Creeping Toward Acceptance of Children As Sex Objects?

Three recent items in the news represent a disturbing trend.  On August 30, 2013, the Washington Post carried an opinion piece (http://bit.ly/185W5I3) by Betsy Karasik.  She addressed the recent outrageous sentence handed down by a judge in Montana to a 49 year-old teacher who admitted raping his then-fourteen year-old student on several occasions.  While I believe the slap on the wrist masquerading as punishment was appallingly insufficient, Ms. Karasik’s piece takes a far different view.  She asserts that sex between teachers and students should not be criminal at all.  Presumably then, she thinks that the teacher should be walking around free, even though his victim killed herself while the case made its ponderous way through the justice system.  Her basis for decriminalizing sex between teachers and students boils down to two things:  one, her belief that children are sexual beings; and, two,  that since church and political leaders have been caught in sexual scandals, we should expect no better behavior from educators.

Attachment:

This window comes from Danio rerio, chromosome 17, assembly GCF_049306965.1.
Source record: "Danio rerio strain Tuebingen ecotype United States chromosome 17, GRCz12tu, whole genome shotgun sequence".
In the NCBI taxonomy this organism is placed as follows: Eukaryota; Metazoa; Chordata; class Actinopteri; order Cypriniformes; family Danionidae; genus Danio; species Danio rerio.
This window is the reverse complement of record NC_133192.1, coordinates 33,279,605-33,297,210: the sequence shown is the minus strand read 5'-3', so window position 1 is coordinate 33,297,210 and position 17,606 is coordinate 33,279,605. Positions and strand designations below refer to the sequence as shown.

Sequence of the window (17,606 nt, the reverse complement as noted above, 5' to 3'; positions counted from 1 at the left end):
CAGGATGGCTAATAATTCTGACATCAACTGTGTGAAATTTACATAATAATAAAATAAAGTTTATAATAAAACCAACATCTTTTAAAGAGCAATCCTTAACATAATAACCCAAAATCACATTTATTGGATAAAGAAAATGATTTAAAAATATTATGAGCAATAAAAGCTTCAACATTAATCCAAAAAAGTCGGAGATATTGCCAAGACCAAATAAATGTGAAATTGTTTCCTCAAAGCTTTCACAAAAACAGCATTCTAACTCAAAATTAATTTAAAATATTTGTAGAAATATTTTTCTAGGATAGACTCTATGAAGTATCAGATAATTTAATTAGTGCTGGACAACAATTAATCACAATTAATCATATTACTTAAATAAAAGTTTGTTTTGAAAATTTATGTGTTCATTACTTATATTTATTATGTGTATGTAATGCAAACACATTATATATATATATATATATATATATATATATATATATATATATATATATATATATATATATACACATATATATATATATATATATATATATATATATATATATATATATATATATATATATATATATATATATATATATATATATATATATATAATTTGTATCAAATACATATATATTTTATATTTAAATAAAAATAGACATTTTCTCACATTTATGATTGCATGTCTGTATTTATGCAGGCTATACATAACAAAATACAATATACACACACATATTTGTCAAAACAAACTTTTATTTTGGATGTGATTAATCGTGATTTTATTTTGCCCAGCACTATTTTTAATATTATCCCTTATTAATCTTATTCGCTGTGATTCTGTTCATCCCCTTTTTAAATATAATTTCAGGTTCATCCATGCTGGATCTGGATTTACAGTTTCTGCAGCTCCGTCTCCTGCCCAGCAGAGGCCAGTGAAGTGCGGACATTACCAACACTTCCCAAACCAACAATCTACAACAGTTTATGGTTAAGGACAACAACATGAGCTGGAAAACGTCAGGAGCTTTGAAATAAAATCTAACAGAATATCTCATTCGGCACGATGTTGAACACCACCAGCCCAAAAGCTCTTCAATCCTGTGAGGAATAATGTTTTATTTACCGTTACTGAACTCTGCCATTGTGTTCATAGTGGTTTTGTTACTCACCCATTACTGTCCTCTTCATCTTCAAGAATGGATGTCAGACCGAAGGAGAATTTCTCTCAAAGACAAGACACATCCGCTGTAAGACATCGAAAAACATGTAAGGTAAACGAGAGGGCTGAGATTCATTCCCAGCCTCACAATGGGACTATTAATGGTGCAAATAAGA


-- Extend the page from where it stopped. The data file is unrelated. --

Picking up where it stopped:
There is simply no logic whatsoever in the entire argument.  Experts agree that children have no capacity to consent to sex; in fact, that premise is codified in all states in the form of age of consent laws.  These excuses and attempts to normalize the idea of children as sex objects is dangerous, and leads to defense arguments at trials of child molesters.  In one such case of mine, a step-father molested the victim for years beginning was she was just eight.  She only reported the abuse as a young teenager, and even then only because the offender was turning his eyes toward the girl’s younger sister.  At the trial, the victim’s mother testified that the whole thing was the child’s fault because she had begun “flaunting herself” around the house in her towel when she was eight, and it was not the offender’s fault he was sexually attracted to her.  Sadly, I have seen far more mothers side with the offender than their own children in my career as a prosecutor.  Opinions like Karasik’s should never make it into the mainstream press.  She is free to have and express her opinions.  That does not mean the Washington Post should provide her a huge vehicle to spout her perverse views.